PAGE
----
When the Welsh Open was staged at Cardiff International Arena, as it was from 1999 to 2003, it was one of the best tournaments on the circuit.
Crowds were large, the venue was superb, the tournament’s reputation was strong and the snooker was high quality.
Only the latter now remains true. The Welsh Open, through no real fault of its own, has gradually been made into the poor relation of the circuit.
The enforced loss of Regal as sponsors and general WPBSA mismanagement meant a change of venue, first to Sofia Gardens and now the Newport Centre, where the Welsh Open began life in 1992.
Prize money is lower than for any other ranking event and even the length of frames was reduced two years ago to best of sevens until the quarter-finals.
This year’s genius idea to further degrade the tournament is to make several top players pre-qualify, thus potentially depriving spectators of recognisable faces.
Ali Carter, who has just won the German Masters, will have to play in a soulless cubicle in Sheffield with no room for an audience, as will Neil Robertson, Shaun Murphy, Stephen Maguire, Mark Allen and all but six of the top 16.
Parochially, four Welsh players, none of whom are in form and the youngest of which is 32, have their matches held over to the venue.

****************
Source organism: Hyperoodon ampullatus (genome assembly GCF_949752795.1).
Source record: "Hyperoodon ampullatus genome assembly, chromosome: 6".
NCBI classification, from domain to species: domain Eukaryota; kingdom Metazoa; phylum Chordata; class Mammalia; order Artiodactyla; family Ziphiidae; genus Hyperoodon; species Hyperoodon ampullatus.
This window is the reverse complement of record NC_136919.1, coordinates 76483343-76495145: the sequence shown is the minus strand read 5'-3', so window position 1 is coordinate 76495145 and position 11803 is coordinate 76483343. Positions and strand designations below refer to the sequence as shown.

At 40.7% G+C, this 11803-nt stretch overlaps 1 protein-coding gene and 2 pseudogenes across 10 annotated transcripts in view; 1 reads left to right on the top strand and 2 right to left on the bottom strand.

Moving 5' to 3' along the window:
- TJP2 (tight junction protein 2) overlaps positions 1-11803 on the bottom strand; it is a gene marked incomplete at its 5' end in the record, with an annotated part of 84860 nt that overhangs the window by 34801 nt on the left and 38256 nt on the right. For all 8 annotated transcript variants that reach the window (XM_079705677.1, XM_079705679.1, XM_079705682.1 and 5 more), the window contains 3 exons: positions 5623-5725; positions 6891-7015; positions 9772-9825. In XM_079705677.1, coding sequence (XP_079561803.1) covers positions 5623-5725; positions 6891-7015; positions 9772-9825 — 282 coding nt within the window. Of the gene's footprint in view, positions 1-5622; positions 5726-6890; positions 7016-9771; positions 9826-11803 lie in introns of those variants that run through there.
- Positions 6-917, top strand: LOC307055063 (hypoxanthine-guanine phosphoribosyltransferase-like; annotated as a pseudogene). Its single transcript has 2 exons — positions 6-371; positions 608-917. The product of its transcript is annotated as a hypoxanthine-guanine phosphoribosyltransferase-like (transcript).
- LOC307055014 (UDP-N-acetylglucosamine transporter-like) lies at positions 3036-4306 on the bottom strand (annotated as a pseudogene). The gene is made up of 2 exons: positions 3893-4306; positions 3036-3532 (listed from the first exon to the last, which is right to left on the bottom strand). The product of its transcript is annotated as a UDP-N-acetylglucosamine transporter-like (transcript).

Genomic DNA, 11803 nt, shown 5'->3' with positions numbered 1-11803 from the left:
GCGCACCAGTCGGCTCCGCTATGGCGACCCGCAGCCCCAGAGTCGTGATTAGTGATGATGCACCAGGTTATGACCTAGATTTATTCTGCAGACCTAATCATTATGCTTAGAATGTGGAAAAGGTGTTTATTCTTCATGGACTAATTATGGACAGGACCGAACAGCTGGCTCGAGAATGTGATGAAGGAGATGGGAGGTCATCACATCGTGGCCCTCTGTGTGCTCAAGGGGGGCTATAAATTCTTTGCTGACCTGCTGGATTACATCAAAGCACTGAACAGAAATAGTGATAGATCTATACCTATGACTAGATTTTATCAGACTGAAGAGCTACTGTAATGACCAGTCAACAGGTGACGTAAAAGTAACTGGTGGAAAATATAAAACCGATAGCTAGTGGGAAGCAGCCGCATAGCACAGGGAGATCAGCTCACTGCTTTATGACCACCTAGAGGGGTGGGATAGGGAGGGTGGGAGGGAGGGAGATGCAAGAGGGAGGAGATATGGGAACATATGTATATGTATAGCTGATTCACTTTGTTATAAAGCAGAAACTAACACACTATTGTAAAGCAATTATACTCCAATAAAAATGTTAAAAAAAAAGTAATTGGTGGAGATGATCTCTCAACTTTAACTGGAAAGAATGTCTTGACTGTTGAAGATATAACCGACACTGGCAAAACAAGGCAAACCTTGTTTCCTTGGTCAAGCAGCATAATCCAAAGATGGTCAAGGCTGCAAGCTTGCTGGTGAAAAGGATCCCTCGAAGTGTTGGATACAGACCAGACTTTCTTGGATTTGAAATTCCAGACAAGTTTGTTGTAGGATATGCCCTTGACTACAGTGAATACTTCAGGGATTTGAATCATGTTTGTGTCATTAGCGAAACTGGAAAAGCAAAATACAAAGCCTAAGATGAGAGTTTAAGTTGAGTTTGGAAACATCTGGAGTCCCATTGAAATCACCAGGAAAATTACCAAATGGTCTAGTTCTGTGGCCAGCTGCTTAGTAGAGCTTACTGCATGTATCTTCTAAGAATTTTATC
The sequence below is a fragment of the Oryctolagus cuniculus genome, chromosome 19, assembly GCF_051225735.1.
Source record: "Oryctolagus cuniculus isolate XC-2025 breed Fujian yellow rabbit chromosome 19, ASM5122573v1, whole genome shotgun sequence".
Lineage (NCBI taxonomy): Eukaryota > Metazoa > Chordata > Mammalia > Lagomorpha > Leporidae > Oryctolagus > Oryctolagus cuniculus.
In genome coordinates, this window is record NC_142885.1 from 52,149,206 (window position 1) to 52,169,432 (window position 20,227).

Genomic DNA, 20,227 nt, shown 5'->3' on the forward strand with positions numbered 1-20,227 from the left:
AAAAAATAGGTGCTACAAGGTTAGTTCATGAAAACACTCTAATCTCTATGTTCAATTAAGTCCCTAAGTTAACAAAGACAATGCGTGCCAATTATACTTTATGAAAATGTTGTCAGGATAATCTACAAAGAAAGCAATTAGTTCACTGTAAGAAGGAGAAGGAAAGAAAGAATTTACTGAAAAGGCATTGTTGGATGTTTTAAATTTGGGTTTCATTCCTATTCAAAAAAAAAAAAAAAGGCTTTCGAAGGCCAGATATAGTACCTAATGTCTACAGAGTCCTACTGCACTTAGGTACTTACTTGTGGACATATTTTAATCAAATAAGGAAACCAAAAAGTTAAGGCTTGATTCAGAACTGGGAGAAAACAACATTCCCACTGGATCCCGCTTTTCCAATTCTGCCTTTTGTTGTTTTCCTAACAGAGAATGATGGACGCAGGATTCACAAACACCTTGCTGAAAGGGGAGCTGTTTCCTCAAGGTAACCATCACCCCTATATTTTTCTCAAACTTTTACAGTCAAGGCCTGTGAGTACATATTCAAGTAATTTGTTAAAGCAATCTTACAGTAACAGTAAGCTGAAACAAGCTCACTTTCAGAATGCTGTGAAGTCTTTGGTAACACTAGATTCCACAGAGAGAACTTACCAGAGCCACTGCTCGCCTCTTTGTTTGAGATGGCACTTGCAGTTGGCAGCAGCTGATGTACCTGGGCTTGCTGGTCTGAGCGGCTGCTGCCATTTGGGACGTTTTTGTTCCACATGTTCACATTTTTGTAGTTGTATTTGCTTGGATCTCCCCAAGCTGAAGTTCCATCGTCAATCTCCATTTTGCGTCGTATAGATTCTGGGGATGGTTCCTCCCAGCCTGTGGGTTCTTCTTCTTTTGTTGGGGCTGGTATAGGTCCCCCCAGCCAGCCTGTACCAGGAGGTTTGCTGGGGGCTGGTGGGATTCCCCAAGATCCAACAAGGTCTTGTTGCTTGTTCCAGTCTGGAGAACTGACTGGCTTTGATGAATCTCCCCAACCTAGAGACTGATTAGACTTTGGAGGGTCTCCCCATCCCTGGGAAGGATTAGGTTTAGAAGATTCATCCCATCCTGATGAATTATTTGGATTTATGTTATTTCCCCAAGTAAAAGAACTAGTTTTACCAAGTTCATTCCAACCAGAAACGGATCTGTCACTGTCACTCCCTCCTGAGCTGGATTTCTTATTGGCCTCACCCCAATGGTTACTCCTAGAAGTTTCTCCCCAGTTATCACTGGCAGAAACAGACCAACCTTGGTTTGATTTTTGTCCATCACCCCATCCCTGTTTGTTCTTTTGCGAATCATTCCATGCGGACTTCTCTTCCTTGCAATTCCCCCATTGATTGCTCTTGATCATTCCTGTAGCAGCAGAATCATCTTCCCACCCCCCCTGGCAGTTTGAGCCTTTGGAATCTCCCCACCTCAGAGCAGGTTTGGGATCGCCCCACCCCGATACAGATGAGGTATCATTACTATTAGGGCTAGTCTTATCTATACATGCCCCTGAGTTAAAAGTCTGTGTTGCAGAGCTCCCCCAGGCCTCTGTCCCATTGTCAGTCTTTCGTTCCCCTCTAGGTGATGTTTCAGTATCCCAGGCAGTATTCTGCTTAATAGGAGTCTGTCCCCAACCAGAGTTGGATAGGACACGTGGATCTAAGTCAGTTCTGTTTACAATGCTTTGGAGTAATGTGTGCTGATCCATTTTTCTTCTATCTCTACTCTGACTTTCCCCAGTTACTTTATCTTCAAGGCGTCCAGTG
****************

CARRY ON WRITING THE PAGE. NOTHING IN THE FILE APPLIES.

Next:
The decision to change the qualifying structure for this tournament makes no sense because three of the sessions in Newport are not even being televised, whereas last year every match was broadcast.
Why does the Welsh Open keep getting hit like this?
Many decisions are, quite correctly, made due to financial restrictions and realities. Others seem almost deliberately designed to deal a fatal blow to what is the third longest running ranking event on the calendar.
Wales has a wonderful snooker heritage and has produced several legends of the game. It is a stronghold which should be nurtured.
I don’t doubt the tournament will still produce some good snooker and close matches but the Welsh Open currently bears the air of a tournament not far from being put out of its misery, which is a great shame for those of us who remember its glory years.